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Can stress really affect your ability to lose body fat? Keep reading to learn the science behind this phenomenon and how you can dial down your stress levels to boost your fat loss!
Losing weight is hard. There are so many factors that go into whether your new diet and workout regimen will result in consistent weight loss. Which is why so many people fail to lose weight or keep it off.
Some of the factors that affect weight loss like genetics, hormones, and your age are largely out of your control. But you do have control over many other factors like your sleep, physical activity, and yes… even your stress levels.
Stress is one of the most underrated factors that can have a huge impact on your ability to lose weight.
When you’re chronically stressed, this can negatively impact your fat loss goals because of how it affects your behavior.
But stress can also cause a problematic hormonal cascade throughout your body. One that impacts your hormones, sleep, and mood, which can also result in an inability to lose weight.
So if you’re not losing weight, despite doing what seems like everything right, this article is for you.
Here’s what you’ll learn:
- How to identify and eliminate stressors in your life
- The difference between chronic and acute stress when it comes to fat loss
- How stress affects your ability to lose weight
- How to decrease your stress and start losing weight again
If you’re ready to get back to hitting your fat loss goals and reducing your stress, keep reading!
What is Stress?
In it’s most basic definition, stress is how your body responds to any demand or threat.
When your body perceives something as a threat, your pulse quickens, you breathe faster, your muscles tense, and your brain uses more oxygen. This response is known as a “fight-or-flight” reaction and in human history was very useful for running away from predators or fighting off an attacker.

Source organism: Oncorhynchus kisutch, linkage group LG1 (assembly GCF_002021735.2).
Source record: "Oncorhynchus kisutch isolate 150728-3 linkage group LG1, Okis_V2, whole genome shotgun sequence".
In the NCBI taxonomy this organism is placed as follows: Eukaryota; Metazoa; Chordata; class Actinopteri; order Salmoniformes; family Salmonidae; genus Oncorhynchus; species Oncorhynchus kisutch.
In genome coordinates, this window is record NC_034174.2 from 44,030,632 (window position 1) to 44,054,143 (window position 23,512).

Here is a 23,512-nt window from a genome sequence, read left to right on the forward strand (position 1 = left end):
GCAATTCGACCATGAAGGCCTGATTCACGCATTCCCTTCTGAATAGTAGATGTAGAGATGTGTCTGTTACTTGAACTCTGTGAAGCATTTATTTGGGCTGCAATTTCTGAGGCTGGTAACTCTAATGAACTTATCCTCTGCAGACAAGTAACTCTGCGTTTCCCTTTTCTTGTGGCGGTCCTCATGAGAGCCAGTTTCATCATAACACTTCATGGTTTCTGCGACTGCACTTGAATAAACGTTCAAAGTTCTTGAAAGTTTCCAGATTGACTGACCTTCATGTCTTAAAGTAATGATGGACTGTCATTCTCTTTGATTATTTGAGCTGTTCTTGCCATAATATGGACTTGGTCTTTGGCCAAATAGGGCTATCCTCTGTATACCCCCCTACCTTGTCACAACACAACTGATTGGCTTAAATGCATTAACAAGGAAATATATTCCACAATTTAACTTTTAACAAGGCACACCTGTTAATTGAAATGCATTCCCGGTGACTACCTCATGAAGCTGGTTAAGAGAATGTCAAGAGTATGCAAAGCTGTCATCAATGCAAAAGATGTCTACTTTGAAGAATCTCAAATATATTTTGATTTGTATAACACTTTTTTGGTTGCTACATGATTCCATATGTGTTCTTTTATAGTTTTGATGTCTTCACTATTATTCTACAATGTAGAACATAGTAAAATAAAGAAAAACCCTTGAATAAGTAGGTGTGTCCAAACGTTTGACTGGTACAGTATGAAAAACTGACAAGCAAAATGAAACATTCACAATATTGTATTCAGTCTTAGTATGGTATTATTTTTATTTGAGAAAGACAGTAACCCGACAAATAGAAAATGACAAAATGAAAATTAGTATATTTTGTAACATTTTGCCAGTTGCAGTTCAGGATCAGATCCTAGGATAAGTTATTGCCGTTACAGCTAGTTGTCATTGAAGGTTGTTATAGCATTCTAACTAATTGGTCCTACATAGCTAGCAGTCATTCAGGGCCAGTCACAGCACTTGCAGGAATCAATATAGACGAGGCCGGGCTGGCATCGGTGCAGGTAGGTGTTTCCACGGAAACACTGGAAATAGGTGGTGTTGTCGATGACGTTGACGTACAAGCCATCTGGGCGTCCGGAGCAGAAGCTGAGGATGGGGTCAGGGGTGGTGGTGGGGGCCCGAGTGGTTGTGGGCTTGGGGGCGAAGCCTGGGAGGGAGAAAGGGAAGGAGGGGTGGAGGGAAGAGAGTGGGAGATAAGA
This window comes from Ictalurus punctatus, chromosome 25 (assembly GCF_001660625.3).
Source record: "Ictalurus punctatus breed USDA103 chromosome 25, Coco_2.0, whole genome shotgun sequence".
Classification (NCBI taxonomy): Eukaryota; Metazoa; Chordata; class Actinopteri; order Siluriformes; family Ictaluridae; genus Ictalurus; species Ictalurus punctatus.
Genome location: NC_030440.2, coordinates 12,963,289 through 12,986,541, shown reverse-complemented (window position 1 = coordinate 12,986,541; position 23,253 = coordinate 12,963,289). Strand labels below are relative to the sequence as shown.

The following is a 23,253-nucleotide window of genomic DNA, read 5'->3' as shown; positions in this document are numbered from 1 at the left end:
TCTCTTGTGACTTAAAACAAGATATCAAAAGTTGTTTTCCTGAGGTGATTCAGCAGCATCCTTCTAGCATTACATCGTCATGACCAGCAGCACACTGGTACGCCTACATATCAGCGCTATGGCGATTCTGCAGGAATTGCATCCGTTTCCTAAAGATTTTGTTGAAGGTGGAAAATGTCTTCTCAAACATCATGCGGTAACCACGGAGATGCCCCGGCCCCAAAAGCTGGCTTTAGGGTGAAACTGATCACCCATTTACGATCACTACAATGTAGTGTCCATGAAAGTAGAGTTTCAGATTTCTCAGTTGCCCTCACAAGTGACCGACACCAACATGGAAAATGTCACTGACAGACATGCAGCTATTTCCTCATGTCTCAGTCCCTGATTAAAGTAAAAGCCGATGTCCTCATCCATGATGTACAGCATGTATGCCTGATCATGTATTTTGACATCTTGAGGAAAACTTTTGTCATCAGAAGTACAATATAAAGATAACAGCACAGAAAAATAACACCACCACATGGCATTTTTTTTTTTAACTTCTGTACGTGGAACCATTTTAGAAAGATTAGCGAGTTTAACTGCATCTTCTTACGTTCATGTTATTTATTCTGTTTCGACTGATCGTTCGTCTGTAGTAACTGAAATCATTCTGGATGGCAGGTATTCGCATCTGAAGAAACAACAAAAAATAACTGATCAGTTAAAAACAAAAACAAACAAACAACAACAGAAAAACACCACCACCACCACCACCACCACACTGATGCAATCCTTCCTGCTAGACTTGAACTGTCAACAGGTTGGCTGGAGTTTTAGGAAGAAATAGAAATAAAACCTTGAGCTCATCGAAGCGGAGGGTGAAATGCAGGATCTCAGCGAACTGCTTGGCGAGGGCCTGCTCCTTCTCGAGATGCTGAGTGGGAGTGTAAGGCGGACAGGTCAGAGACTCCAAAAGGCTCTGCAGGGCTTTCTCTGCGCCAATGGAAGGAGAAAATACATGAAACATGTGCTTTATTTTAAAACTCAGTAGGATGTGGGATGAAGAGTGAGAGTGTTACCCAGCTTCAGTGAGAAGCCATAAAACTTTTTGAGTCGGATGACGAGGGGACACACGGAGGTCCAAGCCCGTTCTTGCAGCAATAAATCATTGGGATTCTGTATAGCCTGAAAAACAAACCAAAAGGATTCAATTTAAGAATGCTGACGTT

But in the 21st century when “predators” (i.e. stressful situations) are knocking on our door every waking moment, this response can get kicked into overdrive.
Everything from waking up to an alarm clock to planning an extended family vacation can be stressful.
And much like a bucket filling with water, the more stress you are under, the more likely it is to cause a problem with your health.
When your stress bucket is relatively empty, these day-to-day stressors likely won’t have a negative impact on your health.
But, as your stress bucket fills, stressors are more likely to affect your wellbeing.
With stress, it’s often a two-way street. Lack of sleep can be both a mental and physical stressor. But that stress from not getting enough sleep can, you guessed it, make it difficult for you to fall asleep.
It’s a vicious cycle that many people struggle with. I know I’ve been there before!
Our Body’s Stress Response
Our body responds to stress with surges in cortisol and adrenaline. These hormones ramp up processes that enhance our “fight-or-flight” response and down-regulate other non-essential ones.
Stress and our body’s response to it can get us caught in a downward spiral that’s hard to get out of.
And if you’re stuck in this stressor and stress response cycle while trying to pursue a fat loss goal, that could be the main reason why you’re not seeing any progress.
How to Identify Your Stressors
The sneaky thing about stress is that it isn’t always obvious what’s causing it… and therefore it’s hard to identify what’s derailing your fat loss goals.
Stress does come in the more obvious forms of a deadline at work, misbehaving kids, or a chronic illness.
Not to mention, stress can come from the best things in life, like planning a wedding, becoming a parent, or running your own business. And we hate to admit it when something we want is the biggest cause of stress in our lives.
What’s stressing you out isn’t always apparent. And those hidden, more subtle stressors could be what’s sabotaging your weight loss goals.
Anything that raises your cortisol levels, whether you feel it mentally or not, can impact your ability to lose weight.
If you’re struggling in your fat loss journey, it’s important to identify any areas that could be causing stress.
Here are some general categories that stressors usually fall into. Use this as a starting point to flesh out anything in your life that could be causing you stress.
- Emotional stress
- Physical stress
- Chemical stress
- Social stress
- Family stress
- Work stress
- Decision stress
- Isolation stress (thanks COVID-19!)
Once you’ve identified the major stressors in your life you can work to either eliminate them entirely or reduce their influence.
This will take some time and dedicated effort on your part. But if those stressors are getting in the way of your ability to lose weight, it’s worth putting in the extra effort.
Plus when you de-stress your life, you’ll likely see an improvement in all areas of your health… not just your weight.